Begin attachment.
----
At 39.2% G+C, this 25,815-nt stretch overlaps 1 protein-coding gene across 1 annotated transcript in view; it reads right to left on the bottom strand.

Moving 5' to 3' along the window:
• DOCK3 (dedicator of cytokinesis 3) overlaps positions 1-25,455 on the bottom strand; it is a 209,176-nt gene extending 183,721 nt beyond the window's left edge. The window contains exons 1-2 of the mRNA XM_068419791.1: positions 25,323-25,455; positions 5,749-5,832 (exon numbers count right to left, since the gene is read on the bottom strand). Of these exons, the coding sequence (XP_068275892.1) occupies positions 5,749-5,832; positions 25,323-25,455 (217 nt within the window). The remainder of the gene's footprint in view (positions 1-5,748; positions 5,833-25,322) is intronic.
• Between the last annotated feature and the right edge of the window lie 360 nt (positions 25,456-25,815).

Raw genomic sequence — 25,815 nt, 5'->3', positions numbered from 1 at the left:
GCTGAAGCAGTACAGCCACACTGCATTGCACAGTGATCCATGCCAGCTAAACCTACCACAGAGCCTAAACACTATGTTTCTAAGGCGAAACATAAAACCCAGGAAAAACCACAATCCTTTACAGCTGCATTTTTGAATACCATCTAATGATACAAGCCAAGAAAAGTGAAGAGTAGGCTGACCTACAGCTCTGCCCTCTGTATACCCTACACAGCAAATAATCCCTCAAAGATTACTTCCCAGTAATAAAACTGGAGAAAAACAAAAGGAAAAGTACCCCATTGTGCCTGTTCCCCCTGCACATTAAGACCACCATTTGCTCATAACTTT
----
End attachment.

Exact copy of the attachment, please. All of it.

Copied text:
At 39.2% G+C, this 25,815-nt stretch overlaps 1 protein-coding gene across 1 annotated transcript in view; it reads right to left on the bottom strand.

Moving 5' to 3' along the window:
• DOCK3 (dedicator of cytokinesis 3) overlaps positions 1-25,455 on the bottom strand; it is a 209,176-nt gene extending 183,721 nt beyond the window's left edge. The window contains exons 1-2 of the mRNA XM_068419791.1: positions 25,323-25,455; positions 5,749-5,832 (exon numbers count right to left, since the gene is read on the bottom strand). Of these exons, the coding sequence (XP_068275892.1) occupies positions 5,749-5,832; positions 25,323-25,455 (217 nt within the window). The remainder of the gene's footprint in view (positions 1-5,748; positions 5,833-25,322) is intronic.
• Between the last annotated feature and the right edge of the window lie 360 nt (positions 25,456-25,815).

Raw genomic sequence — 25,815 nt, 5'->3', positions numbered from 1 at the left:
GCTGAAGCAGTACAGCCACACTGCATTGCACAGTGATCCATGCCAGCTAAACCTACCACAGAGCCTAAACACTATGTTTCTAAGGCGAAACATAAAACCCAGGAAAAACCACAATCCTTTACAGCTGCATTTTTGAATACCATCTAATGATACAAGCCAAGAAAAGTGAAGAGTAGGCTGACCTACAGCTCTGCCCTCTGTATACCCTACACAGCAAATAATCCCTCAAAGATTACTTCCCAGTAATAAAACTGGAGAAAAACAAAAGGAAAAGTACCCCATTGTGCCTGTTCCCCCTGCACATTAAGACCACCATTTGCTCATAACTTT